STAYING IN AN EARTHSHIP
A sustainable holiday in West Sumbawa
It was 11 p.m. and the light went off. The electricity supply for the day was finished and we were ready to go to bed. It had been a long day of exploring and identifying dive sites around the Eight Islands with base camp at the Earthships in Kenawa Island. Located just a 15-minute boat ride away from Poto Tano district, Kenawa Island is spread over 13.8 hectares of unspoiled tropical beauty in Gili Balu district in West Sumbawa.
The seven of us were all passionate volunteer divers who, on behalf of Eco Regions Indonesia (ERI), were on a task to document the potential of this area as a diving destination and test the newly built Earthships. There were two prototypes built by sustainable architect Mike Reynolds and his team during workshops held in December 2016 and March 2017.
This project is a part of The Eight Islands Eco Region, a comprehensive sustainable development venture situated in the Poto Tano district, where the West Sumbawa Regency has allocated an area of 1,000 hectares as an Eco Region suitable for the development of both ecotourism and agro-industry. The regency has nominated ERI as the conservation, rehabilitation and development governing body for the area, with responsibility to produce sustainable development rules and guidelines for development in the Eco
Region, prohibiting non-sustainable practices. This platform combines environmental, cultural, social, spiritual and financial needs in equal balance, and is set to create Southeast Asia’s largest Eco Region.
SOUTHEAST ASIA’S FIRST
Mike Reynolds has been building Earthships for more than 40 years and adapting this self-sufficient building concept to a variety of
contexts, uses and climatic conditions. Different adaptations of this selfsufficient building have been built worldwide; some becoming private residences, some offices, while others holiday houses. Some Earthsips have even been adopted within relief programs for homeless people.
Due to its unique and diverse design, an Earthship building requires a wide use of recycled materials such as glass and plastic bottles, as well as cans and tires. And because of that, the Earthship has become many people’s “dream home”, mainly for its self-sufficiency in energy production which allows it to be completely off the grid. Indeed, the Earthship has been defined as “a living organism” because it interacts with the surrounding environment as if it is a living being, adapting to the needs of who lives in it and to climatic conditions.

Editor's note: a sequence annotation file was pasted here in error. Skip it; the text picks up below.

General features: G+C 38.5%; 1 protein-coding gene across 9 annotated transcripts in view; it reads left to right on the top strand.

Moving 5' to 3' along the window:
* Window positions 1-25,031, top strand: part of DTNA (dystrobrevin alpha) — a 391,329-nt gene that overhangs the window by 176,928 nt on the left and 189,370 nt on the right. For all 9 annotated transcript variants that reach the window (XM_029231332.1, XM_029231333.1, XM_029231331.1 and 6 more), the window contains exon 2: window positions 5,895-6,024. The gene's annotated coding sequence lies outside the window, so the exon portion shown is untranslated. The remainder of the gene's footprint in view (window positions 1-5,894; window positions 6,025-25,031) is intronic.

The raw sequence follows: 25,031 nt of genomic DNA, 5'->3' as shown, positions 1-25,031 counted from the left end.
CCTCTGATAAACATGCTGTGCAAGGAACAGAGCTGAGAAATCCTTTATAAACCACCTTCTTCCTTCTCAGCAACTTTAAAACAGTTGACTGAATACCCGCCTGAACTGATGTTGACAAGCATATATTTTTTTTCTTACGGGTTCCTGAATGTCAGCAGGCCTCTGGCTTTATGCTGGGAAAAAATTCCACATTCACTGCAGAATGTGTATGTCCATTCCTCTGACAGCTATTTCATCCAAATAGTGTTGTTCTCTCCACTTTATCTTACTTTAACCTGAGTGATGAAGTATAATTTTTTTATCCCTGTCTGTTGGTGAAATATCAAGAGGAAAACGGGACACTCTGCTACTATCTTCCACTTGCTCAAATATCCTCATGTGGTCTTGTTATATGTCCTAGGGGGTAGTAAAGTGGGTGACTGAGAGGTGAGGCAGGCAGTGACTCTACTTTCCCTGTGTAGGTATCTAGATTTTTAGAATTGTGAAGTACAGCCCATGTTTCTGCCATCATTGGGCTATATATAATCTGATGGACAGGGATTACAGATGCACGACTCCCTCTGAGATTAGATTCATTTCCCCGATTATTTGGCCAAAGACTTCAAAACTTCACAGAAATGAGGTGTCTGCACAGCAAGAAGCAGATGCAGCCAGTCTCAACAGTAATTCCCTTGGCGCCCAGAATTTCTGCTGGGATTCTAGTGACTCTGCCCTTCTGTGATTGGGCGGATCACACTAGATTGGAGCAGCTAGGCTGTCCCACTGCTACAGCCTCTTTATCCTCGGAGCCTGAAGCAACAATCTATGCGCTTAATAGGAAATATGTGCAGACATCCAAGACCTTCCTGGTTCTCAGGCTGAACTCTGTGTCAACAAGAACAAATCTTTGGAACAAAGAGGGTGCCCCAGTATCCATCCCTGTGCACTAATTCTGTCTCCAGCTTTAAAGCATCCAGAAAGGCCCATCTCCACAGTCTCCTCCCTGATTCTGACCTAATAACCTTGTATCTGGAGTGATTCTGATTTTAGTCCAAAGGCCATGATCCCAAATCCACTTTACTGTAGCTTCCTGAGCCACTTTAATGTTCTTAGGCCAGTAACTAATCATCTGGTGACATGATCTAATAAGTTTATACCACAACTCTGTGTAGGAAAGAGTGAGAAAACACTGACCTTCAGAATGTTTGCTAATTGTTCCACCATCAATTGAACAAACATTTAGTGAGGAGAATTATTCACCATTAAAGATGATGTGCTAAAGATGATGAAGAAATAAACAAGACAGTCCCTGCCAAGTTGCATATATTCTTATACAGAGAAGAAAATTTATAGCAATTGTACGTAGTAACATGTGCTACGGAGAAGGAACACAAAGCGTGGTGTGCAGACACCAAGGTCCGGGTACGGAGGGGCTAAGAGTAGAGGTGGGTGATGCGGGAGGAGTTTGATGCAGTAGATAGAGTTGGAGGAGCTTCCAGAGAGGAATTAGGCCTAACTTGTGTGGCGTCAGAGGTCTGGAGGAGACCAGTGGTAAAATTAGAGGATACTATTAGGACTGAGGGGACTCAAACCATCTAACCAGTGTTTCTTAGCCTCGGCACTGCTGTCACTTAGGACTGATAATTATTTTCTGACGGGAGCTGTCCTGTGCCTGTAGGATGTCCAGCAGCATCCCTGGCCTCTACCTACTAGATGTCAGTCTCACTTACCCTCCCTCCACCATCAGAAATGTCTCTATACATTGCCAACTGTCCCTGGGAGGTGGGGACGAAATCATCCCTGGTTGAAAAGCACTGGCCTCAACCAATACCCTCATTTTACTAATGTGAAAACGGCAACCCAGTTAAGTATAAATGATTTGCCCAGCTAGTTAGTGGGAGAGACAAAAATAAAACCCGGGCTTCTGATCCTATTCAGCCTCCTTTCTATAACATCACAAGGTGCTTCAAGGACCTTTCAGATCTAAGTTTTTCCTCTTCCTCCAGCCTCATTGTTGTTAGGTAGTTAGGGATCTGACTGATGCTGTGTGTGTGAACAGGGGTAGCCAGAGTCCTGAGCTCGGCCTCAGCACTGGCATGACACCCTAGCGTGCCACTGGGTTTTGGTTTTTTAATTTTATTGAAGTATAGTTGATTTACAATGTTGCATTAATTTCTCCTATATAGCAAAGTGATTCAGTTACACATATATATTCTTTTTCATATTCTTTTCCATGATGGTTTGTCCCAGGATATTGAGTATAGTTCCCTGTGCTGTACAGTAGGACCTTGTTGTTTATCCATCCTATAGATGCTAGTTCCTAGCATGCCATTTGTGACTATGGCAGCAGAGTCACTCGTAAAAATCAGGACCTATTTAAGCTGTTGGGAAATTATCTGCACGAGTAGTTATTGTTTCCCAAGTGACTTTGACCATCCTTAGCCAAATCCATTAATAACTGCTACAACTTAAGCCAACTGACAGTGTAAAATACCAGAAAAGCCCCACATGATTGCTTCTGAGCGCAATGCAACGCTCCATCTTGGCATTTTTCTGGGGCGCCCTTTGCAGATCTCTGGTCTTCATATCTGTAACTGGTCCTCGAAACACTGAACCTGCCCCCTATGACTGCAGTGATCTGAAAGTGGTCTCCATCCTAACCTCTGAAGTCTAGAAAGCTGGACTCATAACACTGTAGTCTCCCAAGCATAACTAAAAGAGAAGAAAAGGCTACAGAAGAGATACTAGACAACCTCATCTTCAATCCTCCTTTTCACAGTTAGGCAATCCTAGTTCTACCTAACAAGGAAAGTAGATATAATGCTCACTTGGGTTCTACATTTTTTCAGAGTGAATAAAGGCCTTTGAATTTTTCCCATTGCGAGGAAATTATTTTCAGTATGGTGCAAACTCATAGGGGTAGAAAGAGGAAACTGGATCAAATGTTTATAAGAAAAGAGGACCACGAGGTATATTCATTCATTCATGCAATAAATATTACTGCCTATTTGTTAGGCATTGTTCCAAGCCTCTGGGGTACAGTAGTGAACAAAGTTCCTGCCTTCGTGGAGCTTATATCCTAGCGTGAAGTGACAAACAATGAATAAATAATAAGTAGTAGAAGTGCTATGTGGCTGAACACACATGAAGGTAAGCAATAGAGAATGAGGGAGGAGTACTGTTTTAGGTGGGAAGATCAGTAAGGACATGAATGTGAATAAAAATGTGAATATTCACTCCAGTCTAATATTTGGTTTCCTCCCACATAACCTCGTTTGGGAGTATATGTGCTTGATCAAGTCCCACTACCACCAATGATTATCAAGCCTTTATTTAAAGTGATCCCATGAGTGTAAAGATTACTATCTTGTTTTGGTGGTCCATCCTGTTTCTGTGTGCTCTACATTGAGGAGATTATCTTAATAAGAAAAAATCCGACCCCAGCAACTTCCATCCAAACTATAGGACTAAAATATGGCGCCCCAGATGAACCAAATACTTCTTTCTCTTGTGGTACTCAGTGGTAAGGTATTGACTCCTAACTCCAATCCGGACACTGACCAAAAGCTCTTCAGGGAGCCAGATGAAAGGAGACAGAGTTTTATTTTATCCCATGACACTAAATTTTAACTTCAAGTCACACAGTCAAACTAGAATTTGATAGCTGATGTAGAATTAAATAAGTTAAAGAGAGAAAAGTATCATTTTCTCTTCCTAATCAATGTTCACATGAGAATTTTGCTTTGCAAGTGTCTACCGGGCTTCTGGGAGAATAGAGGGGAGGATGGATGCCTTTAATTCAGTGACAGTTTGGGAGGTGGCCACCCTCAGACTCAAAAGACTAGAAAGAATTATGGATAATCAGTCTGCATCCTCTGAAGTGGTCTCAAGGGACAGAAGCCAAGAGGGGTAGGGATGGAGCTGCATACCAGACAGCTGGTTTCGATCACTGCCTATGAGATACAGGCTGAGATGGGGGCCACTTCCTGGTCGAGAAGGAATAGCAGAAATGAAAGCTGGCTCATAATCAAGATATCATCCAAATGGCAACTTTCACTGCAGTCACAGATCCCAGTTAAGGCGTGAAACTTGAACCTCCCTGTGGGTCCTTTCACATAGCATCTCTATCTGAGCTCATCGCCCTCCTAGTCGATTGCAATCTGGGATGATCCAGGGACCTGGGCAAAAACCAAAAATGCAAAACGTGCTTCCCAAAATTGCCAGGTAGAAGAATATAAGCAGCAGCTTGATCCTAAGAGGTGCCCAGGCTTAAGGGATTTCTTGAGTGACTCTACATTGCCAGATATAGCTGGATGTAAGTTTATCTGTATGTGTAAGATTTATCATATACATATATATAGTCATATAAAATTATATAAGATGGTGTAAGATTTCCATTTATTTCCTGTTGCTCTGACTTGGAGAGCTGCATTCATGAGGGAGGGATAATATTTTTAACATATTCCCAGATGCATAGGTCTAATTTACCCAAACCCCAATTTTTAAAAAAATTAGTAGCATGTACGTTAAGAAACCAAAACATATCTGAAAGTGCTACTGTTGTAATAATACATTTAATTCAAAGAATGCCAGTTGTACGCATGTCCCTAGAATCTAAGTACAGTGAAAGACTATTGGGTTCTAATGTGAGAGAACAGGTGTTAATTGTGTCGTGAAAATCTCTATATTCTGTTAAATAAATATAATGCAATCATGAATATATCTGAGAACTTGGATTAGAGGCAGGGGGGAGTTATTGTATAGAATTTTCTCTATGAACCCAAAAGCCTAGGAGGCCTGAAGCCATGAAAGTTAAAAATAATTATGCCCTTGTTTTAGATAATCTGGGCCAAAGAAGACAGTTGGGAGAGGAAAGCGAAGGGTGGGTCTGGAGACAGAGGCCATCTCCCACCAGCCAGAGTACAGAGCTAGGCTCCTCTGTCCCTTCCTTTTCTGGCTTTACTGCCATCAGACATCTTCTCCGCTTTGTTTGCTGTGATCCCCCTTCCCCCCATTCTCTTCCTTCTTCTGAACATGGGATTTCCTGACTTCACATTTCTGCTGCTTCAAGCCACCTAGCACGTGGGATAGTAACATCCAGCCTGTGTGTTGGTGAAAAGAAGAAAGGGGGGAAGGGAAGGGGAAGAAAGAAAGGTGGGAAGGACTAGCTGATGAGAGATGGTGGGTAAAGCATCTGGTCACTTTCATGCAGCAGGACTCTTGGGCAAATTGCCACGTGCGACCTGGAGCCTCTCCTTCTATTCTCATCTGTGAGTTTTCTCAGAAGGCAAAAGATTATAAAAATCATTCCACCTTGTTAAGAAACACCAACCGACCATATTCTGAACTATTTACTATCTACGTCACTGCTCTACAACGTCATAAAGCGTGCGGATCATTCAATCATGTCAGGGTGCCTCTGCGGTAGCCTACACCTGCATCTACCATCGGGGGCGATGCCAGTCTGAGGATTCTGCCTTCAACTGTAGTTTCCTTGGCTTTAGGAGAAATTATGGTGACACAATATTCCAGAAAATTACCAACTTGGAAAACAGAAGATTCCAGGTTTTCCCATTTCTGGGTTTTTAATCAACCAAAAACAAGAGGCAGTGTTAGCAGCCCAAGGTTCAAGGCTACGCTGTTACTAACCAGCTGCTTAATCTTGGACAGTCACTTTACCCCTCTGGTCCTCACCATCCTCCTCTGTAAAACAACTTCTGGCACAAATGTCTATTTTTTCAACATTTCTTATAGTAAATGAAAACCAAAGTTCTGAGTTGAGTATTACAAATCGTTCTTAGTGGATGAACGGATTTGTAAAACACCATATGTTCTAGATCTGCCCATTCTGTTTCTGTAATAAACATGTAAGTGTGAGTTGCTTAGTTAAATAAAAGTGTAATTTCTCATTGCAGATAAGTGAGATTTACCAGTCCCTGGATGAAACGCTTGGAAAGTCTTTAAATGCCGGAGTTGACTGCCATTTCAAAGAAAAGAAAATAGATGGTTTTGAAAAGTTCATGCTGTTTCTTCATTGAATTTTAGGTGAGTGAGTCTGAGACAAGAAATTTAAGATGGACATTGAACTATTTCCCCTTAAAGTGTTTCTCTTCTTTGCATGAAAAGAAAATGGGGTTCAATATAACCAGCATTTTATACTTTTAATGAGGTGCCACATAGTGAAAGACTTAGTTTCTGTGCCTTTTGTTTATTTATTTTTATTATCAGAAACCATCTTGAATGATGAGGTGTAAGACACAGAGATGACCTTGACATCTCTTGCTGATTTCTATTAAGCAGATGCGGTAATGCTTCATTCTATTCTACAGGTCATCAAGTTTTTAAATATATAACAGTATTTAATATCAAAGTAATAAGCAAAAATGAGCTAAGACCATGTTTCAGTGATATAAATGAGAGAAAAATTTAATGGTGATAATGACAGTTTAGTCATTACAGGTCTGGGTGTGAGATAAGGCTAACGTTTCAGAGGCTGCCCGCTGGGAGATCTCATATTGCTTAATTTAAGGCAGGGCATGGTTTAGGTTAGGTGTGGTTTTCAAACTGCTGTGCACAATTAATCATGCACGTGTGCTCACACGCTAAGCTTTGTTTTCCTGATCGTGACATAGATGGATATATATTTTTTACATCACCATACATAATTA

The mass created by old tires stuffed with soil isolates the building, so do the empty plastic and glass bottles which are also used for decoration. Water is collected for human use and being recycled to irrigate the garden. Energy is produced by solar panels and a so-called “breeze-maker” system on the roof that cools down hot air from the outside and turns it into a natural air flow that freshens the indoor areas. In Eight Islands, the Earthship team is collaborating with ERI for the establishment of Southeast Asia’s first Earthship branded resort and Earthship Academy.
To us, the seven divers and temporary dwellers, the Earthship has provided sufficient fresh water to wash off salt and dirt, enough electricity to charge our phones, camera batteries and laptops, and light until after dinner. We had to use a generator to fuel the air compressor used to fill the tanks, but no additional cooling system such as fans or air-conditioning devices was needed to keep us fresh during the hot days.
“The Earthship interacts with the surrounding environment and uses the energy that is on the planet,” architect Mike Reyolds explained in an interview. “It recycles waste and rain water and isolates from outdoor temperature, thanks to the mass made
of compressed soil and recycled materials such as tires, bottles and cans.” Each Earthship is powered by solar, has its own gravity-based water collection system and septic tank. “The Earthship needs less energy than a conventional building. It needs less solar panels and no air-conditioning. It gives you the essentials, provides you with what you need but does not let you watch TV all day!” Reynolds added.
Earthships can be customized according to the needs of the people living in it, but at the same time they educate people on energy consumption. “We need to be aware that everything is finite. That energy is finite. People don’t think like that anymore because everything is provided. They just need to pay for energy and can have as much as they want. The Earthship takes people outside of their little world to see the whole picture, and make them ponder; do I really need to waste water and power? To throw my garbage out and let my sewage go into the sea? Slowly, they start to see how crucial their participation in this planet is and it makes them stronger as a community,” Reynolds concluded.
The project of the Earthship Resort in Eight Island Eco Region is progressing – another construction workshop will take place in October 2017, and this training exercise will gradually involve more and more local construction teams to build 33 Earthships and open them to the public.
It is true that the so-called sustainable travel has become many travel agencies’ best seller. However, on our short stay in an Earthship – the first one in Indonesia –, we have had the invaluable opportunity to experience what sustainable travel really is. Indeed, it is more than staying in a luxury hotel with a bamboo roof. Sustainability is a conversation with the environment, a living interaction with nature, people and ourselves.
The Earthship is nestled in Southeast Asia’s largest Eco Region.
The beautiful underwater life in West Sumbawa.
Free dive in the West Sumbawa waters.